BY AUGUSTO HAMOY KIMPO JR.– TMT
His story is worth getting back to, to draw lessons and insights
The John Gokongwei story is undoubtedly familiar to many Filipinos.
But like a well-worn book begging to regularly be re-read, it is a story worth getting back to, to draw lessons and insights from at a different place and time in one’s life.
John Gokongwei, Jr., 92, founded and serves as chair emeritus of JG Summit Holdings, a conglomerate that is very much a part of our everyday lives as consumers.
JG Summit’s Universal Robina Corporation counts brands that include Jack N Jill snacks, C2 teas, Great Taste and Blend 45 coffee, Cream All creamer, B’lue water, Huntscanned beans and sauces, and Nissin and Payless instant noodles.
It is a property developer of malls, offices or residences under Robinsons Land or Robinsons Retail.
It has interests in travel via Cebu Pacific Airways, and the Summit and Go Hotels; in media, via Summit Media; banking, via Robinsons Bank; and in utilities, via a 30 percent stake in energy producer Global Business Power, and a 29.6 percent stake in Meralco.
Using the phone? They have
Before all this success though, Gokongwei had to start from scratch.
Though born to a rich Filipino-Chinese family in Cebu, he and his family lost all their wealth when his father died. His mother decided to send his siblings to China where the cost of living was more affordable.
Left behind, the man who would come to be known as Big John assumed the role of padre de pamilya and began supporting his family as a trader of many things and all things in his teens during World War II: in the merkado/palengke, later on plying a route been Cebu and Manila and then eventually expanding that route to the United States.
In 1957, he spotted an opening in the cornstarch manufacturing business and set up Universal Corn Products–beginning what is now the JG Summit empire.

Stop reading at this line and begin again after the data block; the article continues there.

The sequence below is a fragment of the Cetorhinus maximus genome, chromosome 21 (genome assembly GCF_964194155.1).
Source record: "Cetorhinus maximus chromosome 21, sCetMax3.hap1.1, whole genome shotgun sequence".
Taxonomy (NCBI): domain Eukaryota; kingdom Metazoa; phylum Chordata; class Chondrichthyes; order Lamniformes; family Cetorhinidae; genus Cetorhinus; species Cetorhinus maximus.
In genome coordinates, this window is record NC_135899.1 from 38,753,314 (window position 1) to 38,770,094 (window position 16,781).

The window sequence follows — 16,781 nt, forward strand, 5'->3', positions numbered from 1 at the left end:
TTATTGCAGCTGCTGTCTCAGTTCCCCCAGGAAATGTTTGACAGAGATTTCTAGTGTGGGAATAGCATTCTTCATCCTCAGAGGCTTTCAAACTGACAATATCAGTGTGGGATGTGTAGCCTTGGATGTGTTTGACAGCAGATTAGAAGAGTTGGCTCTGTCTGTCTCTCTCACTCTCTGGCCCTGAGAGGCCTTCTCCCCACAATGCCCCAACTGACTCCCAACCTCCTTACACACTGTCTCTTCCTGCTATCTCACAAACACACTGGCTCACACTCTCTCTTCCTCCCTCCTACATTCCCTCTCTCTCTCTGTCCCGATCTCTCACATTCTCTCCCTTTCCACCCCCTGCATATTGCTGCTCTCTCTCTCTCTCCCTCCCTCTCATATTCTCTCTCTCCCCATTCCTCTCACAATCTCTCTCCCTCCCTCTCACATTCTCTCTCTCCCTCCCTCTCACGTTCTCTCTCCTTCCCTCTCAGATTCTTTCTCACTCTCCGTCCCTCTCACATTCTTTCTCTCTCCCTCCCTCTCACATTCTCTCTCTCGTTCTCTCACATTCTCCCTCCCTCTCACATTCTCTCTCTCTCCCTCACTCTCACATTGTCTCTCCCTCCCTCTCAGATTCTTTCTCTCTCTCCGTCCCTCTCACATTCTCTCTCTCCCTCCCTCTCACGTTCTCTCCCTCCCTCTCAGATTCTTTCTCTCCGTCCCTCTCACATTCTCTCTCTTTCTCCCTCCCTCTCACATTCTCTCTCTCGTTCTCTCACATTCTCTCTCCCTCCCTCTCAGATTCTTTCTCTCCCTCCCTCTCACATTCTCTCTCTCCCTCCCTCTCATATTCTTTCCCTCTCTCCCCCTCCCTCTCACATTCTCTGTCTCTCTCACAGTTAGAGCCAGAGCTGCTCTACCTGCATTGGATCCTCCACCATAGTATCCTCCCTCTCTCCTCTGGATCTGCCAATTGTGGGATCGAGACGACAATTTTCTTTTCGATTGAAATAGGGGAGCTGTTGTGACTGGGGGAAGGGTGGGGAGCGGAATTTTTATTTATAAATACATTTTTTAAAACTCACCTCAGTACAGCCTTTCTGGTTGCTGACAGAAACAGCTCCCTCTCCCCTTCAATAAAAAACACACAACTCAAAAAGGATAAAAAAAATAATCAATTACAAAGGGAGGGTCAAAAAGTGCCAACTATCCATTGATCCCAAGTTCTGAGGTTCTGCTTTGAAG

The family man
One of the words seemingly automatically attached to the Gokongwei name is family.
He is a relatable taipan owing to his very apparent love for family, and to how well they all work together to grow the business–no mean feat, considering the pressures of the business world.
The succession of management in the Gokongwei Group from Big John to his siblings, to the next generation, has been well-covered and admired, and is an uncommon testament to how values can still be upheld even among titans of industry.
Their corporate social responsibility arm also speaks of his devotion to family: dedicated to developmental and scholarship programs on STEM (science, technology, engineering and math) education, it is named the Gokongwei Brothers Foundation, commercial and retail properties there that are owned by the Group under their SG-listed United Industrial Corporation business.
The Asean man
The Gokongwei Group may trace its beginnings to the toil of trader Big John in the markets of Cebu. These days though, its footprint spans the Asean region. Across surging Southeast Asia, JG Summit’s brands are proud ambassadors of Filipino ingenuity–and quality. And in its most advanced–most costly–nation, Singapore, its locally-listed United Industrial Corporation also has commercial and retail properties.
Lessons to learn
The Gokongwei story is a treasure trove of life lessons.
Beyond business, it speaks of perseverance amidst the odds, of getting back on one’s feet after a reversal of fortune.
More importantly, it inspires love for family–and that old-fashioned values such as love for them-can co-exist with the demands of business. That discipline, frugality, and hard work are not out of style; and are in fact values to aspire for.
And that, most of all, the Filipino can make it, if he or she only rises to the challenges ahead.
Yes, Big John is Big John. But, to borrow from his airline, all of us have it in us to be Big Juans as well. That, resting on the solid foundation of his brands and businesses, is ultimately Big John’s biggest legacy.